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Just about every mainstream DB has a feature to calculate checksums per page, per sector, or per record.

Now for a DB that does full recover after any crash, like PostgreSQL, is a checksum even useful? There will be no data loss as long as the xlog is ok, no matter what kind of corruption happened to the data itself, as the redo log is replayed every committed transaction will be restored. So checksums are useless on restore.

Doesn't the filesystem or disk keep checksums anyway to detect corruption? So unless the checksum is per record, all it does is tell you there is corruption - which the OS should be yelling at you the minute you try to read it - so useless in operation?

I can't imagine how a checksum can be helpful in any sane database - but since they all use them - I'd say that's just failure of imagination on my part. So how is it useful?

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3 Answers 3

Checksums are important, and useful, for all sorts of reasons. Probably the topmost include:

  • Checking that replicated/clustered databases are in sync
  • Checking that data is properly restored from backup
  • Ensuring that recovery processes did not fail, or hit a bug
  • Checking integrity of the database (for example, to see if anyone's played around with the file when you weren't looking)
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The fact is, only a fraction of popular filesystems carry checksums of actual file contents [wikipedia article]. As for hard drives, their durability metrics have never caught up with soaring capacities, so with enough data and/or throughput, you're guaranteed to get undetected errors once in a while [CERN research]. That is, unless you have enough checksums to detect them, which at this point mandates app-level checking.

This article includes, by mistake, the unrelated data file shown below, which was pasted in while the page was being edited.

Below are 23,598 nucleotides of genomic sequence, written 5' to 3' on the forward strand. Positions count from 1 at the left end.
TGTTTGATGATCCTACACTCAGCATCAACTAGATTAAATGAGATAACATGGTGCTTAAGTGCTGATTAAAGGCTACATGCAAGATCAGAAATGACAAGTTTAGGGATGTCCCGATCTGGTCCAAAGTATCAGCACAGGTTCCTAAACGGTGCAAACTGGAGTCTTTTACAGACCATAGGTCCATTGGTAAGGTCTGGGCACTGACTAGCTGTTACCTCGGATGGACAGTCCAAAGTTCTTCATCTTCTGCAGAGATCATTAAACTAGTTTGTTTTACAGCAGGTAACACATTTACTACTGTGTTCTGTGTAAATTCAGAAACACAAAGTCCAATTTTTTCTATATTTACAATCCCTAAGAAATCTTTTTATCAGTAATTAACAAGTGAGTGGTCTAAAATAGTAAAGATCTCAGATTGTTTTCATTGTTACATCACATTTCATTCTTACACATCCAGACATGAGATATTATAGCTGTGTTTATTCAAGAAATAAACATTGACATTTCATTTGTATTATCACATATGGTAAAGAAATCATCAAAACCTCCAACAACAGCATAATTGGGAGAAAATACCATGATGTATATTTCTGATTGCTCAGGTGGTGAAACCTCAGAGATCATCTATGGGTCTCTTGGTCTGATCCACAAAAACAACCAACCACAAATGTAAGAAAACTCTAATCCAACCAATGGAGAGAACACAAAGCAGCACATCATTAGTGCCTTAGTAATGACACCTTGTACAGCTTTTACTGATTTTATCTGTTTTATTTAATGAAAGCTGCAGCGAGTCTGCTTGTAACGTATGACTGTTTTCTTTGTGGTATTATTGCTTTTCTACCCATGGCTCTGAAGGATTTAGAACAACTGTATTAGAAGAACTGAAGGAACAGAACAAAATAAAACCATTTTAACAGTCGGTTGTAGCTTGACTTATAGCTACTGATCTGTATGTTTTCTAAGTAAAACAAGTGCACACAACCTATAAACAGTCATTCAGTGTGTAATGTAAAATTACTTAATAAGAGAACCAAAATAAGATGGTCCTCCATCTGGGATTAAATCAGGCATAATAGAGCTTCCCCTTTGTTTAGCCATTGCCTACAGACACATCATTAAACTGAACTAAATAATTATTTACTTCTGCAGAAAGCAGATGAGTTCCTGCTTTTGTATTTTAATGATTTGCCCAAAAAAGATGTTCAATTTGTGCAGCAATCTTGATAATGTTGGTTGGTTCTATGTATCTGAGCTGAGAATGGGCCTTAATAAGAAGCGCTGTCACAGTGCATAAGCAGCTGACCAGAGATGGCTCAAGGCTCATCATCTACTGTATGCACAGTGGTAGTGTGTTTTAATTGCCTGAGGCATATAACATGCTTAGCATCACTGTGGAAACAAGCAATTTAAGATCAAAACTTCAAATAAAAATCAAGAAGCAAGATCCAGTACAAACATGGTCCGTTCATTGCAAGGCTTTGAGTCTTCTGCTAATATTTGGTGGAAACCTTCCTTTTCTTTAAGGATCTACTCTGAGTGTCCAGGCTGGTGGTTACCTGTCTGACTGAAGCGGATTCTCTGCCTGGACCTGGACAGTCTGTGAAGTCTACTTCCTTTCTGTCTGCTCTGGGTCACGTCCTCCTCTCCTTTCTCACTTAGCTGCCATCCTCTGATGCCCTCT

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Since most file systems don't keep checksums (notable exception is ZFS), a checksum in the database would still be useful.

In PostgreSQL, the WAL records are checksummed, but not the data pages, so you won't be able to detect if the OS or hardware has shredded your data. Implementing a checksum for data pages is a planned feature in PostgreSQL, but there are some very difficult problems with the implementation if concurrency is to be maintained. Search for "postgresql block level crc" or something like that to learn more (or become totally confused).

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